Daniel Vae & NZ’s War On Drugs

Police have finally managed to apprehend Daniel Vae, a patched member of the King Cobras, at an address in suburban Glenfield, North Shore, Auckland.

The operation was one of those textbook AOS raids, a ‘surgical strike’ into the heart of an otherwise peaceful neighbourhood, but two previous attempts to capture Vae last week (in Grey Lynn and Mount Roskill) weren’t so elegant and  involved the use of tear gas.

Despite having searched a number of properties, presumably all of which may have offered him refuge, police have played down suggestions that there is a King Cobra chapter established on the North Shore, although there is the taint of gang activity there already with the Bloods and Crips at Glenfield College (see news report) and the Killer Beez.

In a North Shore Times report we are told:

“Detective sergeant Callum McNeill of Auckland Central’s organised crime unit says the King Cobras have about 300 patched members based in a factory-like building in Grey Lynn. He says they have west and south Auckland chapters and “hundreds of associates, some of whom live on the Shore”. “There’s nothing to suggest a north chapter. He believed it would be a safe place to hide, on the Shore.”

He went on to give the press a bit more information about how serious this gang is saying that their favoured weapon was a compact semi-automatic that could be concealed in a normal laptop bag.

“The .22 rifles were bought legally with licences. “The crooks are getting their hands on them, taking off the stocks, putting on pistol grips, putting on bigger magazines, and cutting down the barrel and putting on a silencer.” They are also getting Chinese tasers, which were smuggled into the country.” read the full report here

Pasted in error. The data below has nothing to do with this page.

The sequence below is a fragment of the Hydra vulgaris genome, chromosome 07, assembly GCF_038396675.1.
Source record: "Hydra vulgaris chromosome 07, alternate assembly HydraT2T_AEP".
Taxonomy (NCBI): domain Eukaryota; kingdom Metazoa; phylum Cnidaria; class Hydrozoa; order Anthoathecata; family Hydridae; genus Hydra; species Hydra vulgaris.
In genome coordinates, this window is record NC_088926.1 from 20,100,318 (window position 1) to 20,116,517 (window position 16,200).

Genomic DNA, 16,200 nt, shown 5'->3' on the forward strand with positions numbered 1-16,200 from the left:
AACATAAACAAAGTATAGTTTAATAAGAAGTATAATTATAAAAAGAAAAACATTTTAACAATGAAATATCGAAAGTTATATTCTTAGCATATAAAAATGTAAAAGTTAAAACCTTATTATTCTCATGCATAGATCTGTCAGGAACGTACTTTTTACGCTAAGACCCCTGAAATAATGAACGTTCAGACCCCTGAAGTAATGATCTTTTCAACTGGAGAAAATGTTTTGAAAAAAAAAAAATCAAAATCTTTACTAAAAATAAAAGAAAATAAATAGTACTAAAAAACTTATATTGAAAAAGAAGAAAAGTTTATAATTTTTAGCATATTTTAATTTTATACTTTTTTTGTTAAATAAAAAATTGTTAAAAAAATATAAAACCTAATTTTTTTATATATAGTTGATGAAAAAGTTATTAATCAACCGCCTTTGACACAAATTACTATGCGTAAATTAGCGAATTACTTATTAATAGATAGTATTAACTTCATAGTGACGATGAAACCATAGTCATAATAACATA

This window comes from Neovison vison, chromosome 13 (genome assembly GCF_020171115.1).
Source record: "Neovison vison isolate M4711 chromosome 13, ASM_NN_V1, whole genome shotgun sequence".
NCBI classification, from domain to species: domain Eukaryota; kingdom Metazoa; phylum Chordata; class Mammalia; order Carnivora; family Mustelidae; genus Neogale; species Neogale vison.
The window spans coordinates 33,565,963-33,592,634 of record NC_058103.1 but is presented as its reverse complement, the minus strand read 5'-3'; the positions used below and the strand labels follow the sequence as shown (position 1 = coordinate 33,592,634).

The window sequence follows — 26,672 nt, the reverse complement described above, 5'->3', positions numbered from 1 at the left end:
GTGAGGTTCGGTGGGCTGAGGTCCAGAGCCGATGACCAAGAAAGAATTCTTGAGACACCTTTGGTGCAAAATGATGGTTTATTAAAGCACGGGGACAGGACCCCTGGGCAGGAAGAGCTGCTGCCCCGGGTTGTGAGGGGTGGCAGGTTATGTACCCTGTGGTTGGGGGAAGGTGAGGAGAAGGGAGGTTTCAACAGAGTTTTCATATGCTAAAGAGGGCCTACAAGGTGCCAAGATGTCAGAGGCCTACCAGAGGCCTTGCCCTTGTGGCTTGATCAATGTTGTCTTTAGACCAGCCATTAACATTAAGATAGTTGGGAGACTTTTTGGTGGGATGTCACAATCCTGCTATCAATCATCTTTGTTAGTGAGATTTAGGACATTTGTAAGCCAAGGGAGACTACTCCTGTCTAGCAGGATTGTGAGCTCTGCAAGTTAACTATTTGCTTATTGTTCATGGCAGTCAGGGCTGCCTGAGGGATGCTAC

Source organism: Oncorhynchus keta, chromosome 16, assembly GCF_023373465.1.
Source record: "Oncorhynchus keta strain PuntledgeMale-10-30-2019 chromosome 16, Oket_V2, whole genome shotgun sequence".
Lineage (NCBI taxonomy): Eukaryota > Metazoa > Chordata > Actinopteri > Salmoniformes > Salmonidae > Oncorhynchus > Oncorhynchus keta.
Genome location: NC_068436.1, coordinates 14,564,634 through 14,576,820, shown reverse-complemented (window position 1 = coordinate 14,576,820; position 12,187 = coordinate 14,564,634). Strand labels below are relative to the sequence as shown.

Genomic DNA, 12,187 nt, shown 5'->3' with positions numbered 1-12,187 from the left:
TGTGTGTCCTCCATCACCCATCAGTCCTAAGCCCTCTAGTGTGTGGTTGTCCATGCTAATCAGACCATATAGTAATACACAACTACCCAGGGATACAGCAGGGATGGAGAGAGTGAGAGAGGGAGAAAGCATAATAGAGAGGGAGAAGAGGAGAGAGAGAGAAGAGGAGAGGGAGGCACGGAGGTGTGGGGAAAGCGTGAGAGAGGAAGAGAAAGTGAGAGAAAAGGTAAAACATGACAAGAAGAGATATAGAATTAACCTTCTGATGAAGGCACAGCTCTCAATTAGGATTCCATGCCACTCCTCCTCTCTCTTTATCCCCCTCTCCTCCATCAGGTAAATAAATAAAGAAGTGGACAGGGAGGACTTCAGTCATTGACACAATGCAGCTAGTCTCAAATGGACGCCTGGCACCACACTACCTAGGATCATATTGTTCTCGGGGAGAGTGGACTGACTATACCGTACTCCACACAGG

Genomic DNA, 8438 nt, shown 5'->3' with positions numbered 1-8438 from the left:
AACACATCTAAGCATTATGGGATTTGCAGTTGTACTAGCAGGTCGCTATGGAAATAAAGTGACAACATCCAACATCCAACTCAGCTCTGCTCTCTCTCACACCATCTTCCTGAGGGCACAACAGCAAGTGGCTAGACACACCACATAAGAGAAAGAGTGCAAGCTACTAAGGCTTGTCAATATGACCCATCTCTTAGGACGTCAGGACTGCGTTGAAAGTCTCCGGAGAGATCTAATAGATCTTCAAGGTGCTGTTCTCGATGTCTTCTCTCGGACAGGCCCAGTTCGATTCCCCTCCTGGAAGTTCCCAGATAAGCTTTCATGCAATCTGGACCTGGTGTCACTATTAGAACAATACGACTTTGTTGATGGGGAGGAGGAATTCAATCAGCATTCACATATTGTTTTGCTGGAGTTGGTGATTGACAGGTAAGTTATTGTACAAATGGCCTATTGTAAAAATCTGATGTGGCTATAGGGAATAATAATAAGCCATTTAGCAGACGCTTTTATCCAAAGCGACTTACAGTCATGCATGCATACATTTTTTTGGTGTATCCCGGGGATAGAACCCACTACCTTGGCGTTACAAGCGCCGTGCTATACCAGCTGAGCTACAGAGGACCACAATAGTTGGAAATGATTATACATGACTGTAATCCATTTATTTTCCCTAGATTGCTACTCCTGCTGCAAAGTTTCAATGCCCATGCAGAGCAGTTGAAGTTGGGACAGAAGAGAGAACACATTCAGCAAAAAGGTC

Last Saturday Auckland’s NZ Herald broke the news “Police tip bloodshed” saying that armed turf wars between Asian organised crime, street dealers and gangs could result in the spilling of blood.

According to DS McNeill, Vae had allegdly been taxing low-level methamphetamine dealers who were selling drugs near the King Cobra’s Grey Lynn headquarters.

Gangs demand $30,00o in taxes for dealing on their patch, failure to comply would mean the gang would beat-up the dealers and steal their drugs and money. However, a uneasy relationship between the Asian gangs (who import was pseudoephedrine) and local gangs (who buy it to cook meth) was starting to unravel.

“Some of the gangs are ripping off the Asians, who are starting to arm themselves too. So they’re all carrying guns when they’re doing these deals. It’s not going to be long before there is a shooting.”

Just how long New Zealand’s police can remain unarmed when faced with such well armed opposition is open to debate, but the AOS cannot be in all places at all times. The day must surely come when every NZ police officer will have access to a firearm.

Read more about:

The Armed Offender Squad

Gangs of New Zealand (Wikiepedia)

Gangs in New Zealand (Time magazine)

Ross Kemp on Gangs –  videos in the side bar